People favour expressive, communicative robots over efficient and effective ones
Making an assistive robot partner expressive and communicative is likely to make it more satisfying to work with and lead to users trusting it more, even if it makes mistakes, a new study suggests.
But the research also shows that giving robots human-like traits could have a flip side – users may even lie to the robot in order to avoid hurting its feelings.
These were the main findings of the study I undertook as part of my MSc in Human Computer Interaction at University College London (UCL), with the objective of designing robotic assistants that people can trust. I’m presenting the research at the IEEE International Symposium on Robot and Human Interactive Communication (RO-MAN) later this month.
With the help of my supervisors, Professors Nadia Berthouze at UCL and Kerstin Eder at the University of Bristol, I constructed an experiment with a humanoid assistive robot helping users to make an omelette. The robot was tasked with passing the eggs, salt and oil but dropped one of the polystyrene eggs in two of the conditions and then attempted to make amends.
The aim was to investigate how a robot may recover a users’ trust when it makes a mistake and how it can communicate its erroneous behaviour to somebody who is working with it, either at home or at work.
The somewhat surprising result suggests that a communicative, expressive robot is preferable for the majority of users to a more efficient, less error prone one, despite it taking 50 per cent longer to complete the task.
Users reacted well to an apology from the robot that was able to communicate, and were particularly receptive to its sad facial expression which is likely to have reassured them that it ‘knew’ it had made a mistake.
At the end of the interaction, the communicative robot was programmed to ask participants whether they would give it the job of kitchen assistant, but they could only answer yes or no and were unable to qualify their answers.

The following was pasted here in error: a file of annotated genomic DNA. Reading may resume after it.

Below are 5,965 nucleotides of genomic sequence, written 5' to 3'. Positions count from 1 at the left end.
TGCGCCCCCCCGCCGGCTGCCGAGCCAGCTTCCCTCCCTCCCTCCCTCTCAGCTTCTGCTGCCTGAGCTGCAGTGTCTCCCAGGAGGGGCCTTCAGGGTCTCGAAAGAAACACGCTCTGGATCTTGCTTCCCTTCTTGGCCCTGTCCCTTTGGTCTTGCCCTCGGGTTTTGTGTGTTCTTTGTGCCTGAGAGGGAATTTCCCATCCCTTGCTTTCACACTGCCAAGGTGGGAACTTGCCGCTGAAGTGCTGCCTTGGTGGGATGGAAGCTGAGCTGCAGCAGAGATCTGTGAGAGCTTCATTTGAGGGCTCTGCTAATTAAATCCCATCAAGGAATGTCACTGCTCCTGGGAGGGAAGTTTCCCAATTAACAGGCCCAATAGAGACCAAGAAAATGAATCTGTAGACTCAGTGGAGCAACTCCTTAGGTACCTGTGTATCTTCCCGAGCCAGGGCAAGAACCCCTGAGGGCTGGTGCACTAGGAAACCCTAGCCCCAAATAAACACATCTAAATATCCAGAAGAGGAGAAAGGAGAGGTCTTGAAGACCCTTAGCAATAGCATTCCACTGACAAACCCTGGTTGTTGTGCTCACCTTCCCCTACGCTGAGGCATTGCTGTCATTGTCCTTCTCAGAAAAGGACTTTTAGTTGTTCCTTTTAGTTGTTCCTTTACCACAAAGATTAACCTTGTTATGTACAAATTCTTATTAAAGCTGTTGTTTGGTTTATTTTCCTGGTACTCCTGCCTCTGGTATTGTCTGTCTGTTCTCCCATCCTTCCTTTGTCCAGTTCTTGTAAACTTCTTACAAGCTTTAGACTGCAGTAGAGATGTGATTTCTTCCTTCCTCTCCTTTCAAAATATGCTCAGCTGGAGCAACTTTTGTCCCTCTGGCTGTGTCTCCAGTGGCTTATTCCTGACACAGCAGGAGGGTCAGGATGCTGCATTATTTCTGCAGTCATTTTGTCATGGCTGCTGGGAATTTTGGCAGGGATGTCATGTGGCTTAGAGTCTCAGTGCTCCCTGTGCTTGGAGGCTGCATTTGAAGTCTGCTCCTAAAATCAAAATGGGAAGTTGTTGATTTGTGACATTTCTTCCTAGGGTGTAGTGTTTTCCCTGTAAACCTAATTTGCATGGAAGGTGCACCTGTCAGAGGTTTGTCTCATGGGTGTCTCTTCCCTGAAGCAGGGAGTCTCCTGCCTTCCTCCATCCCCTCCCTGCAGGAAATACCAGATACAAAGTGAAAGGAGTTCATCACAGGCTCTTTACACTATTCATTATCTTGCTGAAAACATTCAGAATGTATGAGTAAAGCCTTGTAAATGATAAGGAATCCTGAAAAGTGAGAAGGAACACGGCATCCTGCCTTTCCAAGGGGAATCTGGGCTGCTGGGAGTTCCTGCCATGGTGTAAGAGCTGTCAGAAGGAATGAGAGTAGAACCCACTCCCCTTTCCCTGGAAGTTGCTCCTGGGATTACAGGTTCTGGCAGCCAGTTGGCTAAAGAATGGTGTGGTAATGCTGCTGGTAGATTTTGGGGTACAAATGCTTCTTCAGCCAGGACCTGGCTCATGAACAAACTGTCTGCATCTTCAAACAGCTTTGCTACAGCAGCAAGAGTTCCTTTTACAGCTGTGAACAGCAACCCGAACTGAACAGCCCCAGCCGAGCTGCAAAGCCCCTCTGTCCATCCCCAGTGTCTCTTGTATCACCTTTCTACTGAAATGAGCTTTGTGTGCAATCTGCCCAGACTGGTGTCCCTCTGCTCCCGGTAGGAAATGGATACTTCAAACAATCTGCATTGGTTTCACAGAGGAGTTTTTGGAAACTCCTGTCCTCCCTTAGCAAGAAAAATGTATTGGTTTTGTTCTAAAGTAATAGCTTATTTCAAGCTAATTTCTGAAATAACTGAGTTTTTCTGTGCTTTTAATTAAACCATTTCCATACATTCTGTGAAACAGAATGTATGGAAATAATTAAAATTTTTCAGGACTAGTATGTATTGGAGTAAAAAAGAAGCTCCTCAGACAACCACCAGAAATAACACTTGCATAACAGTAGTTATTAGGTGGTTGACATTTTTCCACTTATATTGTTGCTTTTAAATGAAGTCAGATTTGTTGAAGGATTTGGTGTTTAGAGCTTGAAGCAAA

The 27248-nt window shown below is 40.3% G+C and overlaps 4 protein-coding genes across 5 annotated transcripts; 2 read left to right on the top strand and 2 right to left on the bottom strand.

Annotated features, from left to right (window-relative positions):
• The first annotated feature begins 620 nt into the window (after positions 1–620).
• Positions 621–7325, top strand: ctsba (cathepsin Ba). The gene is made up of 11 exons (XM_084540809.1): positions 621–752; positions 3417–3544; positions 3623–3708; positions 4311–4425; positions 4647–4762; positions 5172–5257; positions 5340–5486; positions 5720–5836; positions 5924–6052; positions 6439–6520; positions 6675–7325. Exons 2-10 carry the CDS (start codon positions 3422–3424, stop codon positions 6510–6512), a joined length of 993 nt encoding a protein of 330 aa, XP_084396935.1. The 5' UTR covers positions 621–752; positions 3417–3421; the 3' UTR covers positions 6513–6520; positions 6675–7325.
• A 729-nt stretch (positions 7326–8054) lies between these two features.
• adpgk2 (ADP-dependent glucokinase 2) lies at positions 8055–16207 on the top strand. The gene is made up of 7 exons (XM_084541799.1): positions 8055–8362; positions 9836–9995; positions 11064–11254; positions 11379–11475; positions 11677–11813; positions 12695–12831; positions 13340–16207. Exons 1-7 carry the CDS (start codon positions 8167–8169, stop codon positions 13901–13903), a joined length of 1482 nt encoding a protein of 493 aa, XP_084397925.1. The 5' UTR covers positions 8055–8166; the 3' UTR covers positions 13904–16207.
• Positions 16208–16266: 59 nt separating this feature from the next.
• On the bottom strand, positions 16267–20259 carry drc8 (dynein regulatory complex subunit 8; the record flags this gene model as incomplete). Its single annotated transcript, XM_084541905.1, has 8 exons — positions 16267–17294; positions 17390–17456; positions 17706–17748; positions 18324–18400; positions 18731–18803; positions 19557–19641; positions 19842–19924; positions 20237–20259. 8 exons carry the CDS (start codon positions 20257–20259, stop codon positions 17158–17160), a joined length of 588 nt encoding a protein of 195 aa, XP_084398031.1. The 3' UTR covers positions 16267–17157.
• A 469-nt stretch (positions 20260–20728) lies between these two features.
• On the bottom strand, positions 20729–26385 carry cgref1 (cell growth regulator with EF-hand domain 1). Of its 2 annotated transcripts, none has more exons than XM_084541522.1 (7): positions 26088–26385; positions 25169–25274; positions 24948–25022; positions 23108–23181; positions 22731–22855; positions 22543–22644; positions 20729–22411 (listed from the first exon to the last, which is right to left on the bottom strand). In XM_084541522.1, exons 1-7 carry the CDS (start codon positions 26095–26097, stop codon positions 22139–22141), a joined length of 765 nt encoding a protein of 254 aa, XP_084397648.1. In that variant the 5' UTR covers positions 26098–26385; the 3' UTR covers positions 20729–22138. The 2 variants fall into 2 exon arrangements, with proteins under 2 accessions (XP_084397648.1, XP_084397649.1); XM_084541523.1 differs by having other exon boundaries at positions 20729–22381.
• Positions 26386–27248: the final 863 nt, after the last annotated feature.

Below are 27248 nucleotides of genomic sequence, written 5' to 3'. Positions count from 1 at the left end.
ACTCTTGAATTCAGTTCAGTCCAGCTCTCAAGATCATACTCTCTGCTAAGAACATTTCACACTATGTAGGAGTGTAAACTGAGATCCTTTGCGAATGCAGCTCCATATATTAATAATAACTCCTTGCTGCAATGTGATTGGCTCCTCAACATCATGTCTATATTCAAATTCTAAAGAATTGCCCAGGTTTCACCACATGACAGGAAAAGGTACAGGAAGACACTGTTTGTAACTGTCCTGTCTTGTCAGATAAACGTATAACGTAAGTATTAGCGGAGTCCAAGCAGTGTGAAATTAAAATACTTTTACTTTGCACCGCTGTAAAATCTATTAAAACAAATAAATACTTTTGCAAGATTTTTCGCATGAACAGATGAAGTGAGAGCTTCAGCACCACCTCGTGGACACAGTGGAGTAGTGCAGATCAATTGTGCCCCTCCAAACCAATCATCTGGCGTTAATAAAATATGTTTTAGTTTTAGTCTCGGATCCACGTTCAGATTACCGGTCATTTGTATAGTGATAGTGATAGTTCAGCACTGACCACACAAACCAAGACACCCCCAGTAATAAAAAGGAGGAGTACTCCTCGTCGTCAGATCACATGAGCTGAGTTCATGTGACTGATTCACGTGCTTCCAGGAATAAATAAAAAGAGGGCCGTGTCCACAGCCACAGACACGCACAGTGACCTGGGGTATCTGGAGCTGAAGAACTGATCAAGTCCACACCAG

Some were reluctant to answer and most appeared very uncomfortable. One person was under the impression that the robot looked sad when he said ‘no’, when it had not been programmed to appear so. Another complained of emotional blackmail and a third went as far as to lie to the robot.
Their reactions would suggest that, having seen the robot display human-like emotion when the egg dropped, many participants were now pre-conditioned to expect a similar reaction and therefore hesitated to say no; they were mindful of the possibility of a display of further human-like distress.
The research underlines that human-like attributes, such as regret, can be powerful tools in negating dissatisfaction but we must identify with care which specific traits we want to focus on and replicate. If there are no ground rules then we may end up with robots with different personalities, just like the people designing them.
“Trust in our counterparts is fundamental for successful interaction, says Kerstin Eder, who leads the Verification and Validation for Safety in Robots research theme at the Bristol Robotics Laboratory. “This study gives key insights into how communication and emotional expressions from robots can mitigate the impact of unexpected behaviour in collaborative robotics. Complementing thorough verification and validation with sound understanding of these human factors will help engineers design robotic assistants that people can trust.”
The study was aligned with the EPSRC funded project Trustworthy Robotic Assistants, where new verification and validation techniques are being developed to ensure safety and trustworthiness of the machines that will enhance our quality of life in the future.
The IEEE International Symposium on Robot and Human Interactive Communication (RO-MAN), takes place from 26 to 31 August in New York City, and the study – Believing in BERT: Using expressive communication to enhance trust and counteract operational error in physical Human-Robot Interaction’ by Adriana Hamacher, Nadia Bianchi-Berthouze, Anthony G. Pipe and Kerstin Eder – will be published by the IEEE as part of the conference proceedings, available via the IEEE Xplore Digital Library.
A pre-publication copy of the research paper is available at: https://arxiv.org/pdf/1605.08817.pdf